Dr. Sabrina Heppe (Class of 2007) practices general and cosmetic dentistry at her clinic in downtown Seattle. She has served as an affiliate faculty member and mentor to dental students. Here she recalls what influenced her to enter a career in dentistry and a few memories of dental school.
Growing up, I had a great dentist who made visits fun, and these personal experiences certainly influenced my decision to enter the profession, as did my sister Natasha, who was in the UW dental program when I was an undergraduate. In fact, we had some of the same professors, including Dr. Dolphine Oda, who was one of my favorites.
Not only is Dr. Oda dedicated to teaching, she respects her students and wants them to really learn the material. Oral pathology may not be the most exciting subject – nobody likes to look at a bunch of slides unless you’re Dr. Oda – but it’s important, and she made it interesting and relevant. Recognizing oral diseases and cancers is important in my daily work as a dentist, and I’ve taken a few of her continuing education classes to stay current.
Dr. Ricardo Schwedhelm was another favorite of mine. Although he could be tough, he rewarded effort and good work with the opportunity to take on more challenging cases, which I appreciated.
Of course we all valued [head D-1 lab technician] Bill Loew’s handiwork with Super Glue in the pre-clinical lab working with the mannequins. He was the go-to-guy when something was broken or stuck, and he taught us so many useful skills including how to cast materials. I remember one of my classmates even brought in materials to cast his own wedding ring. When I asked if he made his wife’s ring, he said, “No, I’m not that stupid!”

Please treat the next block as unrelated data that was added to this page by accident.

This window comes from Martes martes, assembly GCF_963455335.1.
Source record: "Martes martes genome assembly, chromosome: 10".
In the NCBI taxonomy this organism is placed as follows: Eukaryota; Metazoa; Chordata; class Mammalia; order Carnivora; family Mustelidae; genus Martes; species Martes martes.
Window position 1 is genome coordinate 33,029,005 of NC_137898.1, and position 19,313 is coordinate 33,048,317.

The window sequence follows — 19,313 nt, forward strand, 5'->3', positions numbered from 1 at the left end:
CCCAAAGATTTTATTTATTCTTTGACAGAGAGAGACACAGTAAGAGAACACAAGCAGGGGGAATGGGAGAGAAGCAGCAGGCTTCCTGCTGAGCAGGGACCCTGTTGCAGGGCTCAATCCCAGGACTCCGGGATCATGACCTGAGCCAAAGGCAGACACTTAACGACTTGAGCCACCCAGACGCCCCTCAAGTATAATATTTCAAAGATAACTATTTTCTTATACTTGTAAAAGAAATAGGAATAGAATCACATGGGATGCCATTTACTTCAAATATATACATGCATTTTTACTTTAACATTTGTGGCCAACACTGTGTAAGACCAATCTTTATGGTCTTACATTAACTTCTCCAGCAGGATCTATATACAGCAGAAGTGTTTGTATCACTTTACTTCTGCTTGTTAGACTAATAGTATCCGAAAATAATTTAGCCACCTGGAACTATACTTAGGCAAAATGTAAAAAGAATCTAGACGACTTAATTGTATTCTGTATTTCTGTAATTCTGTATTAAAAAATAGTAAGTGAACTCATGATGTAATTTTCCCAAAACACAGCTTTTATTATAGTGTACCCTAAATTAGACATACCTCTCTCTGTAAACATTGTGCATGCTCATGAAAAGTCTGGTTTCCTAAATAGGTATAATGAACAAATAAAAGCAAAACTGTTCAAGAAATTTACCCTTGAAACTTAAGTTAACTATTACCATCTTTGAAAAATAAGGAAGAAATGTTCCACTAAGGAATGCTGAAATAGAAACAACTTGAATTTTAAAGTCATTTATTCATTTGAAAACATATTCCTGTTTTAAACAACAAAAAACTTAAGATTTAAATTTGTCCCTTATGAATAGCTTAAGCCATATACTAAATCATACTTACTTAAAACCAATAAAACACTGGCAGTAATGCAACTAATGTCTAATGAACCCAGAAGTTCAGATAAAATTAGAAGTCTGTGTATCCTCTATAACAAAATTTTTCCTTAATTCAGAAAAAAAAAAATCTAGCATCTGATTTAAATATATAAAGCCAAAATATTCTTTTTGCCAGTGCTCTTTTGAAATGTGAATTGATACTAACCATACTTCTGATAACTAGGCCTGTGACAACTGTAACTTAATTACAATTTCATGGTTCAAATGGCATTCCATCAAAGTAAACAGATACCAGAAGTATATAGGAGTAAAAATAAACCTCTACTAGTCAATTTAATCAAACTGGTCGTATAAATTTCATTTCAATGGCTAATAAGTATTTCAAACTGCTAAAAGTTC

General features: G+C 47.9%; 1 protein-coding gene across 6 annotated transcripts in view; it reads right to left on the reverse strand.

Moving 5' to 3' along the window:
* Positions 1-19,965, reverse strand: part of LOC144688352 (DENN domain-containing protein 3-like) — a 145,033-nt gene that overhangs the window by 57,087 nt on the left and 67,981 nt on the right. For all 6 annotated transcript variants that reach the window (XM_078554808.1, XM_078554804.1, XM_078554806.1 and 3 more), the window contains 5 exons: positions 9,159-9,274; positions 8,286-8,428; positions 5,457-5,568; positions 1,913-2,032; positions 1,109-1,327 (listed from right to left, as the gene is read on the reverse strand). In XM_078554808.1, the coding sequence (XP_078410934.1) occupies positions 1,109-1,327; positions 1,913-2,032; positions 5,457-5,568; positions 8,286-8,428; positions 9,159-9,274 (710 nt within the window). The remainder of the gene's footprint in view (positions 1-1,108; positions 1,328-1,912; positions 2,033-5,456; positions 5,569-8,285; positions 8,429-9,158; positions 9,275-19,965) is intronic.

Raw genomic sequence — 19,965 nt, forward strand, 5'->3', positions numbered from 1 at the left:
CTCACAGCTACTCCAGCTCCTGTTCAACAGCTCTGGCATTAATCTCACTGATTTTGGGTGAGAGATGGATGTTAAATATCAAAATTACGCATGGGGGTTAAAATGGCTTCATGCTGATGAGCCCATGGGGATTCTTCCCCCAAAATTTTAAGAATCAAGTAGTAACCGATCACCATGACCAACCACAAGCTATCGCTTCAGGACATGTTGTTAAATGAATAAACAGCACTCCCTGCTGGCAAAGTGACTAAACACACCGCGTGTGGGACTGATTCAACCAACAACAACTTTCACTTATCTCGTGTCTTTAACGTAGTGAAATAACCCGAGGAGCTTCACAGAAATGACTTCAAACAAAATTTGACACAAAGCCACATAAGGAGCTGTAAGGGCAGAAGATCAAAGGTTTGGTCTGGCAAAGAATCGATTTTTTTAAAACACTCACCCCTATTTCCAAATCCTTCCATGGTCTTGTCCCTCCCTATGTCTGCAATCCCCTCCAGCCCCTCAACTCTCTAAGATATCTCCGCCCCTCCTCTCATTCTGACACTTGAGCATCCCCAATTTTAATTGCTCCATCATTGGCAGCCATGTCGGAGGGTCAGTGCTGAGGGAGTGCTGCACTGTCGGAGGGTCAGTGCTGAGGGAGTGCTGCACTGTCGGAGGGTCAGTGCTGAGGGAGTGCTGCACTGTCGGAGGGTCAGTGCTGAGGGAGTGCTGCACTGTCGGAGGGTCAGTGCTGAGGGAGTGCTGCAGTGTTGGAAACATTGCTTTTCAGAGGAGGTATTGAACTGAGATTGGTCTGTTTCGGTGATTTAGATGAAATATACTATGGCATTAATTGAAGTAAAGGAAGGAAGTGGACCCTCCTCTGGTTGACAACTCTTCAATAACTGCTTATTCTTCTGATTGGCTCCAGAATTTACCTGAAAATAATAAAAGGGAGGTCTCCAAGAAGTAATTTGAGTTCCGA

We had a fun dental materials class on Fridays. I forget the instructor, but he made us memorize all sorts of seemingly silly things, mostly numbers. We wondered, “Why do we have to memorize tooth length ratios and all these numbers?” Later, when studying for boards, we were thankful after realizing this information would be in the exam.
My class included 54 students, so it was smaller than the current classes. As a group, we were pretty low-key and sort of stayed in a little better graces with the faculty. I remember attending several events at the school that the Alumni Association hosted. We enjoyed Friday socials after clinic and played a lot of foosball and Golden Tee, a golf arcade game donated by an earlier class, while eating taquitos and all kinds of junk food. A few of us gathered to watch Grey’s Anatomy on Thursday nights. I’m still close with a few classmates, who I see regularly.
Looking back, I received an excellent education, and I’m glad I went to the UW. Although setting up and running my own practice has been a lot of work, I enjoy managing my own office and the flexibility of scheduling that allows me to spend time with my family. Dentistry is a great career.